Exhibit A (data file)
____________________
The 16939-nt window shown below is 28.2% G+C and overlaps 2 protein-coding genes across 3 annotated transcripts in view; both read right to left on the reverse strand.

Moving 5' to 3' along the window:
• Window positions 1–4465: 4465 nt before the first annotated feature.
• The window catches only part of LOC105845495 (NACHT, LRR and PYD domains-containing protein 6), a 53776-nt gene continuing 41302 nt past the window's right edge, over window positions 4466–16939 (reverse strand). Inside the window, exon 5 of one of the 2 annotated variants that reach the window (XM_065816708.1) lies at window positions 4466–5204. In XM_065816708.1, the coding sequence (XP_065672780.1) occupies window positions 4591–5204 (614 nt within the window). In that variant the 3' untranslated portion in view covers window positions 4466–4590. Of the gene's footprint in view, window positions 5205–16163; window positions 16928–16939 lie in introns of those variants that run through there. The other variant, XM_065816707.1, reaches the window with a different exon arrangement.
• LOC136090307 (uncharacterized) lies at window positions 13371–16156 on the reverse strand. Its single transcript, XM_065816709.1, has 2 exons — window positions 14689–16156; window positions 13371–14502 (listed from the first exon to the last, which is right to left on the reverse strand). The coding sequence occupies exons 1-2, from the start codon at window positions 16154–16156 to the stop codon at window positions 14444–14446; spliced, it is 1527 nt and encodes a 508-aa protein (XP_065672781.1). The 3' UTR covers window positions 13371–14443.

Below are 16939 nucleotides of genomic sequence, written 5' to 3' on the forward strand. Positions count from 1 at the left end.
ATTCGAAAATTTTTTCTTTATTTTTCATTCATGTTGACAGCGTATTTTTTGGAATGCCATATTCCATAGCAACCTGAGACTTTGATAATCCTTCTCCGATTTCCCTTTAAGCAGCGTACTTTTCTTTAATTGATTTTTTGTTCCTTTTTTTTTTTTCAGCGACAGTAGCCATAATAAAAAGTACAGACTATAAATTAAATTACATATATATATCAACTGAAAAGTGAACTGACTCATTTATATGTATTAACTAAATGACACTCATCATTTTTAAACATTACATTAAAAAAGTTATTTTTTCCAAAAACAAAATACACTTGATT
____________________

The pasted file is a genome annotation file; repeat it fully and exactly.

The 16939-nt window shown below is 28.2% G+C and overlaps 2 protein-coding genes across 3 annotated transcripts in view; both read right to left on the reverse strand.

Moving 5' to 3' along the window:
• Window positions 1–4465: 4465 nt before the first annotated feature.
• The window catches only part of LOC105845495 (NACHT, LRR and PYD domains-containing protein 6), a 53776-nt gene continuing 41302 nt past the window's right edge, over window positions 4466–16939 (reverse strand). Inside the window, exon 5 of one of the 2 annotated variants that reach the window (XM_065816708.1) lies at window positions 4466–5204. In XM_065816708.1, the coding sequence (XP_065672780.1) occupies window positions 4591–5204 (614 nt within the window). In that variant the 3' untranslated portion in view covers window positions 4466–4590. Of the gene's footprint in view, window positions 5205–16163; window positions 16928–16939 lie in introns of those variants that run through there. The other variant, XM_065816707.1, reaches the window with a different exon arrangement.
• LOC136090307 (uncharacterized) lies at window positions 13371–16156 on the reverse strand. Its single transcript, XM_065816709.1, has 2 exons — window positions 14689–16156; window positions 13371–14502 (listed from the first exon to the last, which is right to left on the reverse strand). The coding sequence occupies exons 1-2, from the start codon at window positions 16154–16156 to the stop codon at window positions 14444–14446; spliced, it is 1527 nt and encodes a 508-aa protein (XP_065672781.1). The 3' UTR covers window positions 13371–14443.

Below are 16939 nucleotides of genomic sequence, written 5' to 3' on the forward strand. Positions count from 1 at the left end.
ATTCGAAAATTTTTTCTTTATTTTTCATTCATGTTGACAGCGTATTTTTTGGAATGCCATATTCCATAGCAACCTGAGACTTTGATAATCCTTCTCCGATTTCCCTTTAAGCAGCGTACTTTTCTTTAATTGATTTTTTGTTCCTTTTTTTTTTTTCAGCGACAGTAGCCATAATAAAAAGTACAGACTATAAATTAAATTACATATATATATCAACTGAAAAGTGAACTGACTCATTTATATGTATTAACTAAATGACACTCATCATTTTTAAACATTACATTAAAAAAGTTATTTTTTCCAAAAACAAAATACACTTGATT